The Netlab's current research projects are in two areas: urbanism and culture. In both cases, the Netlab undertakes forensic investigations that shed light on how telecommunications, digital technology, and changing social demographics are changing contemporary life in unprecedented ways. In addition, the Netlab collaborates with AUDC on projects complimentary to the mission of both institutions. Throughout, the Netlab uses the tools of the architect (the drawing and the model) together with photography, historical, and theoretical analysis to produce research at unique contact points.  


The Netlab is committed to understanding changing urban conditions. 

The Infrastructural City investigates how networked, codependent systems shape the urban realm. A major milestone was reached in this project with the publication of The Infrastructural City: Networked Ecologies in Los Angeles in December 2008. Since then, the Netlab has continued investigating changing conditions of infrastructure, focussing on the prospects for a WPA 2.0 and the political and economic challenges that such an initiative would face. The Netlab has also explored the threat of underfunding infrastructure and how it might contribute to societal collapse.

Network City is a major new project for the Netlab, exploring the impact of new technologies on everyday life in major metropolitan areas. New Typologies looks at how prosaic building practices are being transformed by these technologies and by changing social demographics. Simultaneous Environments uses photography to explore how individual and group behavior in space is being reshaped by new technologies.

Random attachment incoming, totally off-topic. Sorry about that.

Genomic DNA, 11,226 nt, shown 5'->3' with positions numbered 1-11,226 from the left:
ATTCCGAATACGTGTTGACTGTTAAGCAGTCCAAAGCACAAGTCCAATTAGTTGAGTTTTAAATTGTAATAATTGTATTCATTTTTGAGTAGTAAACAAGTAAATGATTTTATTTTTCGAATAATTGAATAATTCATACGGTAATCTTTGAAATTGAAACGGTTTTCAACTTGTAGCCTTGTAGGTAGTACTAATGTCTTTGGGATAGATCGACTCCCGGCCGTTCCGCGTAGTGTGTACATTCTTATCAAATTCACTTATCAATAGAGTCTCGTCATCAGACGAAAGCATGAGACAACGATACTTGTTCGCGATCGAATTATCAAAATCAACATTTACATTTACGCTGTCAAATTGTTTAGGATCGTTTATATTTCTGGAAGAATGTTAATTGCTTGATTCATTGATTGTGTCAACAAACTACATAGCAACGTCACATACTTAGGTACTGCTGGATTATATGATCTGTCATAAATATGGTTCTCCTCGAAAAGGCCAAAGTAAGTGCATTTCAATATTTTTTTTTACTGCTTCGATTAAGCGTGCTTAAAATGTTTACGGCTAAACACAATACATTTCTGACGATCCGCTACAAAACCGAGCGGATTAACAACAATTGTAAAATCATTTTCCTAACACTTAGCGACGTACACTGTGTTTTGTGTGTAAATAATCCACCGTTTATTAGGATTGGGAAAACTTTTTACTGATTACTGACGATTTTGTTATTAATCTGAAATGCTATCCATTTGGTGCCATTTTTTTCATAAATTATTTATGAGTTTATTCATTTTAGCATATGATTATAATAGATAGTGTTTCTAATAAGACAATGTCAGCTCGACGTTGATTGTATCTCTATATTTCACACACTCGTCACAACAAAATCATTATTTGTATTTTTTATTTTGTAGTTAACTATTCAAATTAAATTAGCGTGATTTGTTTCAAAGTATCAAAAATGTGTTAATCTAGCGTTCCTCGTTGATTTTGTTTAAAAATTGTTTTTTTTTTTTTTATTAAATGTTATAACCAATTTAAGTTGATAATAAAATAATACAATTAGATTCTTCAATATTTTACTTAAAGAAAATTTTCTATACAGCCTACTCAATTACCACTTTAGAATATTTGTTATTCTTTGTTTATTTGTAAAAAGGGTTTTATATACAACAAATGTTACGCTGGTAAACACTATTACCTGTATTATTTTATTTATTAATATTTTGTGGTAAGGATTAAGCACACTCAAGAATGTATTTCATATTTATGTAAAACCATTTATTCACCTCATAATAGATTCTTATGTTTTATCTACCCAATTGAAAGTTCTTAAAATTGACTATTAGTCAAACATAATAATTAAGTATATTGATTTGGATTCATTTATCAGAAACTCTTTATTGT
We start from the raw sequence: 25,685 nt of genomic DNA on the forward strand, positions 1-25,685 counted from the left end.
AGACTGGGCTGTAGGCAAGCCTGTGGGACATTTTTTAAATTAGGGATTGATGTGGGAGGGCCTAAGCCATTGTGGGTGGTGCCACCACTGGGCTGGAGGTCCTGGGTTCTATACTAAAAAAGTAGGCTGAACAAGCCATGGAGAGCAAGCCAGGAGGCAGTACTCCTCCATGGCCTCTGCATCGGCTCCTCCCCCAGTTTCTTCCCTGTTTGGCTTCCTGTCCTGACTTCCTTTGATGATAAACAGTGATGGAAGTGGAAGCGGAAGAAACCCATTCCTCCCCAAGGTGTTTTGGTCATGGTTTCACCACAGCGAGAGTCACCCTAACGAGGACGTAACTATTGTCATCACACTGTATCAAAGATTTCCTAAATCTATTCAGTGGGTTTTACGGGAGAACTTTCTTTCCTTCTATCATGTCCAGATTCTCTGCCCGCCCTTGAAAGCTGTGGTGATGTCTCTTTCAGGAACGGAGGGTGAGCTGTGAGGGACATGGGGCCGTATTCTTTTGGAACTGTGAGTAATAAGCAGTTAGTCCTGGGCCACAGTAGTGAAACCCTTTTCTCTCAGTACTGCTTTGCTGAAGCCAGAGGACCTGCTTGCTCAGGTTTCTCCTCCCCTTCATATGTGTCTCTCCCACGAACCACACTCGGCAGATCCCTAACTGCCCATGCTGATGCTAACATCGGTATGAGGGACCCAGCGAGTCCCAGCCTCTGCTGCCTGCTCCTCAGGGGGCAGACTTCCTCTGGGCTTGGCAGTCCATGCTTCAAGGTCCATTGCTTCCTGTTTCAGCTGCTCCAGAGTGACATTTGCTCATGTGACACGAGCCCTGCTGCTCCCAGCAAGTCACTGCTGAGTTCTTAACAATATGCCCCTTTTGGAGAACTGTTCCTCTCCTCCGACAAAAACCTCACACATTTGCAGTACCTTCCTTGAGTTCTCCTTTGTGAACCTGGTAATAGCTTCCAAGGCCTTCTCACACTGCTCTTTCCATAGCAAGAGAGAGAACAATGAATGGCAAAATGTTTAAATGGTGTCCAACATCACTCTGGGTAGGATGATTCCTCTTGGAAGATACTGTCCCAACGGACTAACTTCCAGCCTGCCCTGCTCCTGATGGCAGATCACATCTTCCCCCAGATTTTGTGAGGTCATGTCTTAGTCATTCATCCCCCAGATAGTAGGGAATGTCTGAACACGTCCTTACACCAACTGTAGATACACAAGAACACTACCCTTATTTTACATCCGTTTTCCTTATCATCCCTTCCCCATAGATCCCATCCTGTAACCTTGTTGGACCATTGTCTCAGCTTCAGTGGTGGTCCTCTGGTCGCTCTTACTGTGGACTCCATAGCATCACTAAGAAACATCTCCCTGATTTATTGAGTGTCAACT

The Network Culture project sets out to understand the contemporary era as a distinct period shaped by both new technologies and changing sociocultural forces. Published by MIT Press in September, 2008, Networked Publics explored the new relationships between producers and consumers made possibly by maturing new media ecologies. The Netlab continues the research in Networked Publics in a series of discussions at Columbia University's Studio-X bringing together scholars and practitioners in diverse fields to examine the impact of the changing nature of the public on architecture, the city, and the media. 


The Netlab also works with AUDC, a transdisciplinary practice that takes as its inspiration the radical architecture groups of the late 1960s. AUDC explores changing roles of subjectivity through a series of investigations into specific historical conditions. Published in January, 2007, Blue Monday: Stories of Absurd Realities and Natural Histories, investigates our relentless drive to submit to power. Questioning the boundaries of architecture, art, history, and theory, works done by AUDC in collaboration with the Netlab question accepted assumptions and conventions.The Netlab continues to collaborate with AUDC in the Hawthorne Effect, a book-length project on social psychology and its role in society. Excerpts from the Hawthorne Effect have been published in New Geographies, Perspecta, and Design Ecologies